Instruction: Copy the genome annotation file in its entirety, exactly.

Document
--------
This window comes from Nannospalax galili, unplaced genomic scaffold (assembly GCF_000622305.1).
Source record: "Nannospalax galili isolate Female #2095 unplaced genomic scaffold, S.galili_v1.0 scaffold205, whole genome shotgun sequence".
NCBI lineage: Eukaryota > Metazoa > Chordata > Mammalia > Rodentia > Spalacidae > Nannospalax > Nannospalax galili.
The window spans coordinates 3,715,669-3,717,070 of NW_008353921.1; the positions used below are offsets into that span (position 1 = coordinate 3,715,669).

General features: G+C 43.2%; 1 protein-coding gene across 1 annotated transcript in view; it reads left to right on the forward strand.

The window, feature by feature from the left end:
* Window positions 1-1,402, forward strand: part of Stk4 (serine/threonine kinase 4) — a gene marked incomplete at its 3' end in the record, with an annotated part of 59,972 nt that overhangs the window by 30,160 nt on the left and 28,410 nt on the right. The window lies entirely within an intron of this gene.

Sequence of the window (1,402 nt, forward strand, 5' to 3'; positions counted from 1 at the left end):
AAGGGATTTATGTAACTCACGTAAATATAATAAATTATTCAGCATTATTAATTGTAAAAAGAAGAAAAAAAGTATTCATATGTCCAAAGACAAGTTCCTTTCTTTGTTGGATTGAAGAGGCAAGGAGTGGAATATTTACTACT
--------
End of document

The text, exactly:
This window comes from Nannospalax galili, unplaced genomic scaffold (assembly GCF_000622305.1).
Source record: "Nannospalax galili isolate Female #2095 unplaced genomic scaffold, S.galili_v1.0 scaffold205, whole genome shotgun sequence".
NCBI lineage: Eukaryota > Metazoa > Chordata > Mammalia > Rodentia > Spalacidae > Nannospalax > Nannospalax galili.
The window spans coordinates 3,715,669-3,717,070 of NW_008353921.1; the positions used below are offsets into that span (position 1 = coordinate 3,715,669).

General features: G+C 43.2%; 1 protein-coding gene across 1 annotated transcript in view; it reads left to right on the forward strand.

The window, feature by feature from the left end:
* Window positions 1-1,402, forward strand: part of Stk4 (serine/threonine kinase 4) — a gene marked incomplete at its 3' end in the record, with an annotated part of 59,972 nt that overhangs the window by 30,160 nt on the left and 28,410 nt on the right. The window lies entirely within an intron of this gene.

Sequence of the window (1,402 nt, forward strand, 5' to 3'; positions counted from 1 at the left end):
AAGGGATTTATGTAACTCACGTAAATATAATAAATTATTCAGCATTATTAATTGTAAAAAGAAGAAAAAAAGTATTCATATGTCCAAAGACAAGTTCCTTTCTTTGTTGGATTGAAGAGGCAAGGAGTGGAATATTTACTACT